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Transcribing/learning fast walking lines

Discussion in 'General Instruction [BG]' started by antinym, Jun 9, 2004.

  1. antinym


    Jul 17, 2002
    Orlando, FL
    I'm wanting to learn note for note a fast bop tune. Though I can play my own thing to it all day long, I'd like to see if I can learn from the CD. Trouble is after I've got four notes down, the CD is 10 seconds ahead, and all the rewinding, pausing, stopping and starting again is annoying. What methods do you use, or can suggest?


    Sep 13, 2000
    Los Angeles, CA
    Don't try to start at the beginning of the song and go note for note. Break it down like this.

    1. Listen to the song 3 times through without even holding your bass.

    2. Pick up your bass and play along with the chord changes only playing the root. Don't worry about what type of chord.
    (You can easily hear the chord changes by listening to the rhythm guitar.) Write it down, map it out.

    3. Learn it in phrases. Listen to a few bars at a time untill you can sing or hum it to yourself. Use your map here, it can help you with a walking line by leading you from one chord to the next.

    4.Don't let yourself get impatient and start throwing in all kinds of fills. Forcing yourself to listen carefully and learn the line will pay off in more ways than just learning this song. Be relentless.

    Good Luck
  3. Phil Smith

    Phil Smith Mr Sumisu 2 U

    May 30, 2000
    Peoples Republic of Brooklyn
    Creator of: iGigBook for Android/iOS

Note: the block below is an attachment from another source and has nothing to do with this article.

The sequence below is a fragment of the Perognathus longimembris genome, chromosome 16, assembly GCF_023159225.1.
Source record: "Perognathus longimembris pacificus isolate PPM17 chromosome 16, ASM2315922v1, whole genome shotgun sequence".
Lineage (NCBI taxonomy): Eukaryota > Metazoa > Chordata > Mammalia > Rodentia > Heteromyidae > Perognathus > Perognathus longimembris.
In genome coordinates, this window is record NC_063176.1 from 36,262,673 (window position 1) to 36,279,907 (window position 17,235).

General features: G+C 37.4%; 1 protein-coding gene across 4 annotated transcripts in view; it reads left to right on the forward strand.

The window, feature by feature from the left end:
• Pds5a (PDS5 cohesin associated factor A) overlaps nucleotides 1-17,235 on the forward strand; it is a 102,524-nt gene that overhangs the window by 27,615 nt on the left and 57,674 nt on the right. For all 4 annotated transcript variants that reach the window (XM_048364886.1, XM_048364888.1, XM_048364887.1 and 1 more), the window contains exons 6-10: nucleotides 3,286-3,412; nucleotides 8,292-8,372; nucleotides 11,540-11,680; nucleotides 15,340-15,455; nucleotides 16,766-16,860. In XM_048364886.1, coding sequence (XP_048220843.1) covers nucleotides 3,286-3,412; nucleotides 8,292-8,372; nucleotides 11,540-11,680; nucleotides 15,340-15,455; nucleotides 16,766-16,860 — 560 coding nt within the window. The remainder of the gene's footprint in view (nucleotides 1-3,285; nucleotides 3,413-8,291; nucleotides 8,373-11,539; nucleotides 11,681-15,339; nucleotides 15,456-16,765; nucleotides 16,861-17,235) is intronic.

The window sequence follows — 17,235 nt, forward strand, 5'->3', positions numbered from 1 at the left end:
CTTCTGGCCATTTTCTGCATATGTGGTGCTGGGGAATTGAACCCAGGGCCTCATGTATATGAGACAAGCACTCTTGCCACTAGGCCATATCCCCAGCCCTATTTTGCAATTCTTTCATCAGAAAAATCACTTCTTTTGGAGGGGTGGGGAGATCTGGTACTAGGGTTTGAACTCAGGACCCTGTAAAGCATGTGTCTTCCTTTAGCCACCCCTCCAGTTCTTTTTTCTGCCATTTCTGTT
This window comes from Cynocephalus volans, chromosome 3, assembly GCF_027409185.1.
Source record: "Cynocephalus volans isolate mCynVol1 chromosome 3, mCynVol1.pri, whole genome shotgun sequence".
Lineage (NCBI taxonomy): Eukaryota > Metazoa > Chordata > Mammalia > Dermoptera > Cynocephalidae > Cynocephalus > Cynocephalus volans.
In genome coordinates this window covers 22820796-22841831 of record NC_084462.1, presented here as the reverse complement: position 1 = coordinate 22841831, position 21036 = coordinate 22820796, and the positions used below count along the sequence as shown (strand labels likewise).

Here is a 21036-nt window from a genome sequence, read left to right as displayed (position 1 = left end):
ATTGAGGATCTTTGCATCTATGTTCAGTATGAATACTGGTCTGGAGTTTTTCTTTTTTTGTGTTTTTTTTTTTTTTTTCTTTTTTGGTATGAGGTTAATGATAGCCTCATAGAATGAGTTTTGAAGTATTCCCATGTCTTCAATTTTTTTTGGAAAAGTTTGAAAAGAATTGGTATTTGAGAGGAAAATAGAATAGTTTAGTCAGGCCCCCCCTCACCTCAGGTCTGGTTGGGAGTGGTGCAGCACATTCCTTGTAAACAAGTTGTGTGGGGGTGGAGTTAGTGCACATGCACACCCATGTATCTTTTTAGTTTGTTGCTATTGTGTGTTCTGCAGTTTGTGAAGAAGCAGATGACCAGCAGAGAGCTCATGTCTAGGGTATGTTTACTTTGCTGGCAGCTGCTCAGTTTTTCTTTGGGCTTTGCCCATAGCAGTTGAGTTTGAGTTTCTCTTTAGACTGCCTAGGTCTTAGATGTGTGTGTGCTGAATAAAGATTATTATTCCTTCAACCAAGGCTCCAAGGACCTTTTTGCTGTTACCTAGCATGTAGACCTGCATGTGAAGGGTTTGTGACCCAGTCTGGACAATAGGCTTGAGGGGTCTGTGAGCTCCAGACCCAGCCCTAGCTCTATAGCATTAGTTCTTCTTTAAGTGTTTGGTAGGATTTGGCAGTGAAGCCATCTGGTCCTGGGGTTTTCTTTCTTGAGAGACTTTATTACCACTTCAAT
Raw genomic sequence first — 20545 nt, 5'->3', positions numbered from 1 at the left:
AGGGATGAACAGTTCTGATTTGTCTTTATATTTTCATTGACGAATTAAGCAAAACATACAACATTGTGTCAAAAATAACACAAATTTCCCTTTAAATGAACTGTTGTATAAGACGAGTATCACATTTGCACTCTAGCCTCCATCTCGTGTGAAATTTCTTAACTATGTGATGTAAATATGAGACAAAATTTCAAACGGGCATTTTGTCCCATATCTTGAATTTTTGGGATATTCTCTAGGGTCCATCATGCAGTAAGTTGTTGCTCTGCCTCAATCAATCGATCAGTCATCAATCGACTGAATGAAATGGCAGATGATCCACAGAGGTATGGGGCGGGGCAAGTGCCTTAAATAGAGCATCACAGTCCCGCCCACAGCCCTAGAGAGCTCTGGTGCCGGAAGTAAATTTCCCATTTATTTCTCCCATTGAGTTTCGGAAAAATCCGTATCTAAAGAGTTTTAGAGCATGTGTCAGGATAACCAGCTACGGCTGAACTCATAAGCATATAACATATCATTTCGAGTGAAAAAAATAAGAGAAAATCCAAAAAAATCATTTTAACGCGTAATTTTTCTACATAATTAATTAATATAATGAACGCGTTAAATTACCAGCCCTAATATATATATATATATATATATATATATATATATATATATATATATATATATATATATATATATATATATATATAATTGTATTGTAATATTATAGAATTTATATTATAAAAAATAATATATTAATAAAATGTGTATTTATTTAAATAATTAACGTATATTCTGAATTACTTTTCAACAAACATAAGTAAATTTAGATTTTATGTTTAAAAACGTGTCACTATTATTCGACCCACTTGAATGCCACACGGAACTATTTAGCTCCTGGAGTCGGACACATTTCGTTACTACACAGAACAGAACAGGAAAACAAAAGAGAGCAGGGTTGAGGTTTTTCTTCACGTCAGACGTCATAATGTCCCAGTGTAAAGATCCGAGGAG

What you're doing is the method, the only thing I would add is to use a device that slows the music down to half the speed.
  4. A computer would help. You open the sound file in a wav editor, and can see in the waveform where the phrases lie. Highlight the one you want, and have the computer just play that and stop. Try to get it. If that doesn't work, have the computer loop that phrase. Go to the next phrase.

    You can also get the phrase to play at half speed and so forth.
  5. Hi Guys,

    I would like to spend some time working on transcribing. I thought that Weather Reports "A Remark You Made" would not be hard to start off with but I did not make it very far into it.

    Could this tune ever be considered a bit too tricky for "Transcribing Newbies"? I have a few Miles Davis CDs; would they be more appropriate? Would my Rush CD collection be more straight-forward?

    Would it be worth making the suggestion to Lenmonster that musicdojo.com should consider adding Transcribing to their list of courses?

  6. For slowing down a song using your (Windows) computer, you might want to try foobar 2000:


    along with the repeat plugin:

    Repeat Plug In

    Its a great little program and it's free. The plugin lets you select a passage to repeat (over and over...) at a slower speed.

    1. copy foo_repeat.dll to c:\program files\foobar2000\components.

    2. In preferences, playback, DSP manager, enable "Soundtouch_forRepeat" (move to left column)
  7. Wolf


    Jan 30, 2004
    There's a great piece of software called "Transcribe!" (Seventh String Software). It's bassicaly a waveform viewer fitted with an EQ, and a tempo control algorythm (which works VERY well). It also lets you put division marks at every section, measure and beat (I recently transcribed Jeff Berlin's "Chasin' Jason", and this REALLY came in handy).
    Give the demo a try, and let us know what you think. I wonder how I ever transcribed without it....
  8. I second that recommendation. Transcribe! is a very cool piece of software. It will break a segment of sound down into a graph showing the level of each frequency. It then displays that over a piano keyboard to give you some context.
  9. jazzbo


    Aug 25, 2000
    San Francisco, CA
    I'm with Aquanova. I say screw the software, and follow Aquaman, and you'll be okay.
  10. I third that recommendation.

    Hmm, issit grammatically correct so say that? :D